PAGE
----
“The Lord turned and looked straight at Peter. Then Peter remembered the word the Lord had spoken to him: ‘Before the rooster crows today, you will disown me three times.’ 62 And he went outside and wept bitterly” Luke 22:61-62).
Every person at some time in his life has fallen. And who of us can fail to shudder at the tale of Peter’s guilt? When we read the story for ourselves, we feel an almost unconscious sympathy with Peter, as if his story happened in our own lives. And we know, these same well-worn steps have been traced ever since then by every human foot. Anyone who possesses an inner history can surely understand how Peter could have slept in the garden, when he should have watched and prayed.
We, too, have been out of step with Christ. Those of us who know the heart’s deceit would surely find it difficult to judge this man—this man who had lived so long in the inner circle of fellowship with Christ. We understand how he could have turned his back upon his Lord. Such things, alas, are not strange to those of us who know the appalling tragedy of sin.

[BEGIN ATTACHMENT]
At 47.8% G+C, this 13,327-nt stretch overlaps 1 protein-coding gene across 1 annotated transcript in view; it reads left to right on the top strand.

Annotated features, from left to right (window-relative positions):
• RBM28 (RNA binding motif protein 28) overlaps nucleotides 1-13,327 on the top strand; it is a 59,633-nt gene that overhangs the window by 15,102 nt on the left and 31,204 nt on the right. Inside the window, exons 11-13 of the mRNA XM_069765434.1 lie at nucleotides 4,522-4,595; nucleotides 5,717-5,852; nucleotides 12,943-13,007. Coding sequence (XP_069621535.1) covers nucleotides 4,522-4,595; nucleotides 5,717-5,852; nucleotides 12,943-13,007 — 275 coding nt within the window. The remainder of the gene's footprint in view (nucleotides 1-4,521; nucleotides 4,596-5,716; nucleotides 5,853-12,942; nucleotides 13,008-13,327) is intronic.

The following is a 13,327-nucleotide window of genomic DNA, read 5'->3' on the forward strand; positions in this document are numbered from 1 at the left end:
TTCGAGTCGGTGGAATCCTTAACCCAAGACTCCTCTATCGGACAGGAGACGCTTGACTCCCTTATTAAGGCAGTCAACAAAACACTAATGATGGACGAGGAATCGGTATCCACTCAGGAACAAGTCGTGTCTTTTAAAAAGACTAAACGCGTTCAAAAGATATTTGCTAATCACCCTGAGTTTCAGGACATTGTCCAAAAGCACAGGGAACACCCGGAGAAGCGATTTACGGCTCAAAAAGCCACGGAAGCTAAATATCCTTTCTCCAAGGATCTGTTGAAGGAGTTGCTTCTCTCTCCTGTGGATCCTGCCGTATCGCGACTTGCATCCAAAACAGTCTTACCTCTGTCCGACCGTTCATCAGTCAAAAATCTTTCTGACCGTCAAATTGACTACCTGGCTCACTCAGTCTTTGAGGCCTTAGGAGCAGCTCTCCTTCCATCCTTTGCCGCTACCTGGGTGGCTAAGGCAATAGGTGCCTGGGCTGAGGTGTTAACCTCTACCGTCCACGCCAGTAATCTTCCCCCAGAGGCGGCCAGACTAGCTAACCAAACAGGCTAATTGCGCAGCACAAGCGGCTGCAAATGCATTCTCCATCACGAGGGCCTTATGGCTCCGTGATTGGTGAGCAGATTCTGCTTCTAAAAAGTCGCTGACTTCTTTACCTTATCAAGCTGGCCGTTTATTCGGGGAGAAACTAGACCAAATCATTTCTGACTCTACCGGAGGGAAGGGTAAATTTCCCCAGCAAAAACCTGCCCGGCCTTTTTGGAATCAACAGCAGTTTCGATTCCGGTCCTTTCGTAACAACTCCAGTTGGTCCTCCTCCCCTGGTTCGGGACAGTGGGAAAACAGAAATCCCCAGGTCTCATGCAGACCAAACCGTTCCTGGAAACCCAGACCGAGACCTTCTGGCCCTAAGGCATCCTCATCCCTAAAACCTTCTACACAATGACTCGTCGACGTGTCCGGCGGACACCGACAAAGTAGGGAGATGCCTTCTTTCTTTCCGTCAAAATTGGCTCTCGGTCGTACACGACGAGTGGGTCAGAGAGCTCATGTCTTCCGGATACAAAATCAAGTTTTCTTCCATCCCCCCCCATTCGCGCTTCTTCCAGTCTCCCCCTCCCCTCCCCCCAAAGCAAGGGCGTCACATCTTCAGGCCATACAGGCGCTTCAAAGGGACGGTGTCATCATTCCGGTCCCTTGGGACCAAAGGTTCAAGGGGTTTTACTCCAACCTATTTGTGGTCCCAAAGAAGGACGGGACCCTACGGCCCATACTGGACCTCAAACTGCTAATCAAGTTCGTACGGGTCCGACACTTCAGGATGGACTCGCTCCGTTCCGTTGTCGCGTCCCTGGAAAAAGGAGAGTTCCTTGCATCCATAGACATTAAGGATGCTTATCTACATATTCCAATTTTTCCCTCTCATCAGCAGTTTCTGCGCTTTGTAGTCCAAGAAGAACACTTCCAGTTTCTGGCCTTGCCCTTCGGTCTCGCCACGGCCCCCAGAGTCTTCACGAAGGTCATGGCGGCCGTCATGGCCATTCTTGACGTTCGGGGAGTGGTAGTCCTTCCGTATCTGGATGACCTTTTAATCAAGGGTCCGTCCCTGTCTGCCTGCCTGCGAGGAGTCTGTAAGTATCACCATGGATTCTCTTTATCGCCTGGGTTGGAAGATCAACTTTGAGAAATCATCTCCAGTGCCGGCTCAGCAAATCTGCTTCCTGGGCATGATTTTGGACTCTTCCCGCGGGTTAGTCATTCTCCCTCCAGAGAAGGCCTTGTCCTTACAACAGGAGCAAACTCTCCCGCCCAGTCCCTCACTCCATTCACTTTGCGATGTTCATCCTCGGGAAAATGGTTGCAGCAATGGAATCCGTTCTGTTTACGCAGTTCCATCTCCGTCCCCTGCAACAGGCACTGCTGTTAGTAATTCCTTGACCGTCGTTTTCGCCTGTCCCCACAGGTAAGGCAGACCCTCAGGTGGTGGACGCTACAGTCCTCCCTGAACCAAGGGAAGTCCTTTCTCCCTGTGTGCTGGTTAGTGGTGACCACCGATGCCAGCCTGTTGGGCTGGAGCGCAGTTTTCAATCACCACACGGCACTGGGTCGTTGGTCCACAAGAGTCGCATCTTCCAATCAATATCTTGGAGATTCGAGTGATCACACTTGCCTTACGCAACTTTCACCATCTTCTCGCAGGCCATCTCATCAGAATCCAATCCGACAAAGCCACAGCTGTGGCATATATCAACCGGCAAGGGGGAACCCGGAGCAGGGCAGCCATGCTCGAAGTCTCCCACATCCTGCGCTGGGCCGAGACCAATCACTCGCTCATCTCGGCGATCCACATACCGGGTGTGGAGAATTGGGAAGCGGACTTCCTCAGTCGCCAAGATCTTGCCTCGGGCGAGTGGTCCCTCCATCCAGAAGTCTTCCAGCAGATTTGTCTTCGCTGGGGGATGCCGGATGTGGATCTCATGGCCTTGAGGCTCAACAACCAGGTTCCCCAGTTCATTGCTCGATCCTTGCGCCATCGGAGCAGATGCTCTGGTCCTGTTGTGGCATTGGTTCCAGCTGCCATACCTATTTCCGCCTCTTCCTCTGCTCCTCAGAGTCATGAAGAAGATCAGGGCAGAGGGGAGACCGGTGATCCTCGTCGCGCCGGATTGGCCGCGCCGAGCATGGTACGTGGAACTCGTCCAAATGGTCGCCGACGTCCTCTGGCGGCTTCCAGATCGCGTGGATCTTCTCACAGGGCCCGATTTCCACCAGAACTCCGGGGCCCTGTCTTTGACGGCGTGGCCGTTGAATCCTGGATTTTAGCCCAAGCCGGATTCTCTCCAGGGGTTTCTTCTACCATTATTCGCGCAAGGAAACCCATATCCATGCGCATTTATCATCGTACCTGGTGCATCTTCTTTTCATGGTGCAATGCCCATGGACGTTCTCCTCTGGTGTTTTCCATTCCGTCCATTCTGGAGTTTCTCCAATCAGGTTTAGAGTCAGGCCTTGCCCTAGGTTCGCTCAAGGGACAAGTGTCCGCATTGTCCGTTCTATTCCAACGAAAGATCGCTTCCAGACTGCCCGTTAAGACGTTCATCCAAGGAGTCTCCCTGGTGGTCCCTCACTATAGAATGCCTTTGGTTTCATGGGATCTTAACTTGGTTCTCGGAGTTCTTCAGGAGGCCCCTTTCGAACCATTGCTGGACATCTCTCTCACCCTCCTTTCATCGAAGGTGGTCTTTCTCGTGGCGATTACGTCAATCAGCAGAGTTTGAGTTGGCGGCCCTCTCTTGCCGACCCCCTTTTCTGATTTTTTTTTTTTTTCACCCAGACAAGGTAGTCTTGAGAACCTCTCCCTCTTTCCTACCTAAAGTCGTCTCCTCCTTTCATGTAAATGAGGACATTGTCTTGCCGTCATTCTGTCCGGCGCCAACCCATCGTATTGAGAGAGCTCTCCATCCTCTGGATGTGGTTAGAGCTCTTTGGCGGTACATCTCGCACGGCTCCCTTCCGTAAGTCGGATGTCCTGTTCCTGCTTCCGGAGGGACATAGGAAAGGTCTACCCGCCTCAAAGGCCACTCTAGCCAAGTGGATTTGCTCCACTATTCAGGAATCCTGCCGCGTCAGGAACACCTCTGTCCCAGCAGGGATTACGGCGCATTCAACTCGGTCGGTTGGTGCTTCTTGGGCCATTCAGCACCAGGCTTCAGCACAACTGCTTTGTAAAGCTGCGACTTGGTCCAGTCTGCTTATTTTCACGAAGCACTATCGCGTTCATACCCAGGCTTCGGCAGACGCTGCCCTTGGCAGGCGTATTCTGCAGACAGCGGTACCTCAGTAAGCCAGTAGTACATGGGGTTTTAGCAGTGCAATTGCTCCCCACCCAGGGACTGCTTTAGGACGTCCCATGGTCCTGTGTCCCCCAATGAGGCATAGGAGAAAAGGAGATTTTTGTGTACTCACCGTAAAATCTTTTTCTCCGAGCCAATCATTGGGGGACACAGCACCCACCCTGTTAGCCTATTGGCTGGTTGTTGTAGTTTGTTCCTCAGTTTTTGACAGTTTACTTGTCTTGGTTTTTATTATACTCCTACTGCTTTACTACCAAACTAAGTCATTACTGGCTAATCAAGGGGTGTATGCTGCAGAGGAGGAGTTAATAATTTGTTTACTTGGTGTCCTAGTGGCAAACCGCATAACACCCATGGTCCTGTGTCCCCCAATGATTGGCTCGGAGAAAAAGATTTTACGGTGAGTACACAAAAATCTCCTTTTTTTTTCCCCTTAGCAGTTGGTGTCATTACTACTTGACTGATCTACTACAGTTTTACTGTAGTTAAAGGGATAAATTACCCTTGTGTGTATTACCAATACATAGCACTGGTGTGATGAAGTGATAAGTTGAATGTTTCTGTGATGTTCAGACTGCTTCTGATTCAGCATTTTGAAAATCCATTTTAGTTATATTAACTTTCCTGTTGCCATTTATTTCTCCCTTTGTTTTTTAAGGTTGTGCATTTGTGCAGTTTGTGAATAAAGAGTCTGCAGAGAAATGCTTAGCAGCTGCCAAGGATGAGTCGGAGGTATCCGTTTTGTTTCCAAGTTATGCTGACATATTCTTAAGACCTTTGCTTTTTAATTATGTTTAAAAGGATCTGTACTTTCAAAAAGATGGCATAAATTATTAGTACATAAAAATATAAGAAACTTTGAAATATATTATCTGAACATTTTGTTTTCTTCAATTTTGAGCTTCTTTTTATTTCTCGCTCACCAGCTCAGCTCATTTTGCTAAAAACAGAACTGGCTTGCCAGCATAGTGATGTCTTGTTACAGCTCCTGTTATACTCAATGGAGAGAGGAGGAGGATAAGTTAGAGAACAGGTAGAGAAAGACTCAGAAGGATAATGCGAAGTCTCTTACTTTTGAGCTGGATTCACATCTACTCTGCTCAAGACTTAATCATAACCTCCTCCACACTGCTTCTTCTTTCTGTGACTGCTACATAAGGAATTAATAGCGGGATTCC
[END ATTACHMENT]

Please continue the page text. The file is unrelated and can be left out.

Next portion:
But there is something in Peter’s life that is much greater than his sin. It is his repentance. We all too easily relate to Peter in his sin, but few of us grasp the wonder of his repentance. His fall is a lesson in sin that requires no teacher, but his repentance is a great lesson in salvation.
What can we learn from Peter’s turning around? First, it was not Peter who turned. It was the Lord who turned and looked at Peter. When the cock crowed, that might have kept Peter from falling further. But he was just in the very act of sin. And when a person is in the thick of his sin, his last thought is to throw down his arms and repent. So Peter never thought of turning, but the Lord turned. And when Peter would rather have looked anywhere else than at the Lord, the Lord looked at Peter. This scarce-noticed fact is the only sermon needed to anyone who sins: the Lord turns first.
Adapted from Bread and Wine (Henry Drummond)